But I could question to myself: why do I have to bridge? What's the point? I guess that's the dilemma I have no choice but keep tackling...I was born in that way, can't help it!

    Ughh, it became too long for a comment. Thanks for the thought provoking post, love it!

  4. I can see where you'd get the "rich folks" feeling but I think the luxury of documenting anything is the luxury of those who don't spend every waking moment trying to figure out how they will put food on the table or heat the house. The thing is, if it isn't documented, it's lost forever. I would instead look at what you are all doing as capturing something in the way of a tribute, something that otherwise will just go away with no history or memory whatsoever. It makes me think of the Buena Vista Social Club project- a great example of the fun pet project of a wealthy American and his son capturing music from a group that had faded away.

    I think the key is, if you can do the capturing with respect and with dignity for those who you are capturing, then it's okay. The people in the middle of it will never have the time in their own lives to capture it on virtual kodak paper like you do. They need someone to tell the story that will otherwise be lost.

  5. Well said, PK. I'm going to expound on this a bit more in a post later this week.

  6. Excellent post and comments. Ironically, I just listened to the Buena Vista Social Club yesterday while working out and then as I went out to get some backside shots.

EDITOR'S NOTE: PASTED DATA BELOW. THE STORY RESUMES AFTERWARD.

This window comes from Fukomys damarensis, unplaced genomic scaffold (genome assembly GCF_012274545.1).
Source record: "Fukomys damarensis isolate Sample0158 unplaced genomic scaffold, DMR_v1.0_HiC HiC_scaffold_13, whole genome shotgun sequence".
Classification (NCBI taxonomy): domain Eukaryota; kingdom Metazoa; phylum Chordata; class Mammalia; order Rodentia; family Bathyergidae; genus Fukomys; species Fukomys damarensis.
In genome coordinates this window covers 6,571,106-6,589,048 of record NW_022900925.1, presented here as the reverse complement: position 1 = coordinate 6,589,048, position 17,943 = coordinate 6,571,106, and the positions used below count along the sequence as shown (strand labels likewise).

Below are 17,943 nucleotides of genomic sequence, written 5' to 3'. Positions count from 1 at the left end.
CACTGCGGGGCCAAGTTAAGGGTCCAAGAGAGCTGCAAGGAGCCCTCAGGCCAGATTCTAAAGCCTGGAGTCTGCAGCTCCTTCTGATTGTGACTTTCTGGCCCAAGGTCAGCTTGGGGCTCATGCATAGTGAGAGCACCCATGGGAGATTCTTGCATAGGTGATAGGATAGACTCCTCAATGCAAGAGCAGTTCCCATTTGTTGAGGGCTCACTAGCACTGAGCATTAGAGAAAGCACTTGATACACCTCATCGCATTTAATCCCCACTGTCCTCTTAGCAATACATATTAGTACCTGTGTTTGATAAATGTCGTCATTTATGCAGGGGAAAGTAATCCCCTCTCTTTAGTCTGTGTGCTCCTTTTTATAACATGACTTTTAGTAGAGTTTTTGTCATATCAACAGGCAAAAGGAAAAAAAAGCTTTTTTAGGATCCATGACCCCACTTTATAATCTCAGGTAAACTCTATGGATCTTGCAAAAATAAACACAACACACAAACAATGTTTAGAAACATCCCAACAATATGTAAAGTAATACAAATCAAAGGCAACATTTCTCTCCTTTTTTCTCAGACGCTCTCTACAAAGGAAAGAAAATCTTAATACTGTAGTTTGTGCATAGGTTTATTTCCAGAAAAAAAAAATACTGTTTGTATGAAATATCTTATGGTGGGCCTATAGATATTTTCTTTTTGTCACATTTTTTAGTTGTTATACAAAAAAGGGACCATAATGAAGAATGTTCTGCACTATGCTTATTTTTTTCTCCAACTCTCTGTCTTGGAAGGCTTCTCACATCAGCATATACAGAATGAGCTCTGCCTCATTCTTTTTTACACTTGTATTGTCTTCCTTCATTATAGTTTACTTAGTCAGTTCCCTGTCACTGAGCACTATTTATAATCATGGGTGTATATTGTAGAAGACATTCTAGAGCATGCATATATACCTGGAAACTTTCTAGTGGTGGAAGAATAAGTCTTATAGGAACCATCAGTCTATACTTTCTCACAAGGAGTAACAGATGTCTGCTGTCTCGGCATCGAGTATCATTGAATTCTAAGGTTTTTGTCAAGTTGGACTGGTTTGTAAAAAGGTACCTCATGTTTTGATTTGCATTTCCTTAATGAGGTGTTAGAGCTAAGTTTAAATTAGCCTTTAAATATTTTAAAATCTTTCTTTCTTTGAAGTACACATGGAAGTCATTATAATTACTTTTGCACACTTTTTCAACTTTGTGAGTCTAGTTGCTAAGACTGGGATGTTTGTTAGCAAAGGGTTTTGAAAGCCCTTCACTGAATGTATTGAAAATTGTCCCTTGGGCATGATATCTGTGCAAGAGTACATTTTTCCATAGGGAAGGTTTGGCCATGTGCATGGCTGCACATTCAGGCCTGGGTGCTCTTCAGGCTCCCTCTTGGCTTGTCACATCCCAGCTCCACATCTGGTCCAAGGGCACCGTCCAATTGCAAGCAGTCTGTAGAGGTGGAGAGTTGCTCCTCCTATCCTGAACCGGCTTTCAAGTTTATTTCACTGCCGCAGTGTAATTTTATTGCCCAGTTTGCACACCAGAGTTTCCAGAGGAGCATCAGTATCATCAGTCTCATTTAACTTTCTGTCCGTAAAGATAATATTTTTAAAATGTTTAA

When Dave asked me to contribute to this blog, I immediately saw images in my head. Some of the subjects of my post were taken before Dave asked me. I love seeing the backside of America. As Joe put it, "Get off Main Street and take a look around." I travel more scenic routes since the inaugural post, just to see and capture a part of America that is most times overlooked. I'm glad we have the opportunity to capture and preserve some history of a different kind in our country.

  7. Exactly, PK. I like the documentation aspect of urban decay and abandoned property photos. Here on the eastern seaboard things don't stay abandoned for long as compared to the western parts of the country (we need the land, don't you know) and so for me, the documentation of these places is important. They disappear so fast and we forget what used to be. Decay isn't only for the poor, the rich lose it, too.

    Good article, Joe. I never knew kerosene could be used in a pinch. Will put that in my Zombie defense plan. ; )